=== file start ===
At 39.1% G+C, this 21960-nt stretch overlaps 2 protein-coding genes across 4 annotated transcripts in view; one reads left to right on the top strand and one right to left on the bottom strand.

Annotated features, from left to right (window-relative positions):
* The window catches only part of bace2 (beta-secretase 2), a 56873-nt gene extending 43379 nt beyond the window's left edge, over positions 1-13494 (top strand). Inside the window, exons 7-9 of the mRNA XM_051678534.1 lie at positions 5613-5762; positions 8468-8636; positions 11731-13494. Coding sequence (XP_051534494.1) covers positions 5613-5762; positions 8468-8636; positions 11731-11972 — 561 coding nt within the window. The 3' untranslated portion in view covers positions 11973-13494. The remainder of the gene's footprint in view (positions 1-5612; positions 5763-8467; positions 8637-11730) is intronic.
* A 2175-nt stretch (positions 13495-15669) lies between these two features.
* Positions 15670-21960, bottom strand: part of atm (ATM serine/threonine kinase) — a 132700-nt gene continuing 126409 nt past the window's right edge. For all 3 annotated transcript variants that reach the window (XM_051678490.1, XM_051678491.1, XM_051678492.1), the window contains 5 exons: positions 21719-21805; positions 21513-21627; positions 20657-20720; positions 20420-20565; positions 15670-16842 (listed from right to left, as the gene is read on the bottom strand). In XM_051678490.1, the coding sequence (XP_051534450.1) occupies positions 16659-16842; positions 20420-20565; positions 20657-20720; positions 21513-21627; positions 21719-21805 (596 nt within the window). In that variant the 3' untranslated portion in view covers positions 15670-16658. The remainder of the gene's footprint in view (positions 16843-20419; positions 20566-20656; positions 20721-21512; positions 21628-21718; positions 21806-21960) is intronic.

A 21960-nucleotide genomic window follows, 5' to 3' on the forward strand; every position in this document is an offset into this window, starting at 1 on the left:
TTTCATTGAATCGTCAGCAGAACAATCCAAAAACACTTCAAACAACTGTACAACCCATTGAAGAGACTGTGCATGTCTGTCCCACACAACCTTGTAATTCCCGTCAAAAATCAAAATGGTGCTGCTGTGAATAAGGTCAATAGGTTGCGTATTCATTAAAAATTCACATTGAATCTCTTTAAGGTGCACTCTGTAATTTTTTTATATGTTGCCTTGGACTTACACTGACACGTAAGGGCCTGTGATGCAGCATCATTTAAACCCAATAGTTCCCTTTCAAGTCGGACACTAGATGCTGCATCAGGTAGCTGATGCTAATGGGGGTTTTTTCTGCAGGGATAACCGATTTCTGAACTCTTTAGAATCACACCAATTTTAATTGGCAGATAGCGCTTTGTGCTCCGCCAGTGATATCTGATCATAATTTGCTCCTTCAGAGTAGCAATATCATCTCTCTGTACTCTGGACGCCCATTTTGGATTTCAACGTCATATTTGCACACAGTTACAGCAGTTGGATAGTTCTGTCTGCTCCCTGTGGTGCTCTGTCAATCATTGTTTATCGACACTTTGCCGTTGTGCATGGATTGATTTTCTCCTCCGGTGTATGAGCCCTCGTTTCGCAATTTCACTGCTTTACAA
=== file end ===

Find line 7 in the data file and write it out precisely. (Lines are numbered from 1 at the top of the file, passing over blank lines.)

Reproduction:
TTTCATTGAATCGTCAGCAGAACAATCCAAAAACACTTCAAACAACTGTACAACCCATTGAAGAGACTGTGCATGTCTGTCCCACACAACCTTGTAATTCCCGTCAAAAATCAAAATGGTGCTGCTGTGAATAAGGTCAATAGGTTGCGTATTCATTAAAAATTCACATTGAATCTCTTTAAGGTGCACTCTGTAATTTTTTTATATGTTGCCTTGGACTTACACTGACACGTAAGGGCCTGTGATGCAGCATCATTTAAACCCAATAGTTCCCTTTCAAGTCGGACACTAGATGCTGCATCAGGTAGCTGATGCTAATGGGGGTTTTTTCTGCAGGGATAACCGATTTCTGAACTCTTTAGAATCACACCAATTTTAATTGGCAGATAGCGCTTTGTGCTCCGCCAGTGATATCTGATCATAATTTGCTCCTTCAGAGTAGCAATATCATCTCTCTGTACTCTGGACGCCCATTTTGGATTTCAACGTCATATTTGCACACAGTTACAGCAGTTGGATAGTTCTGTCTGCTCCCTGTGGTGCTCTGTCAATCATTGTTTATCGACACTTTGCCGTTGTGCATGGATTGATTTTCTCCTCCGGTGTATGAGCCCTCGTTTCGCAATTTCACTGCTTTACAA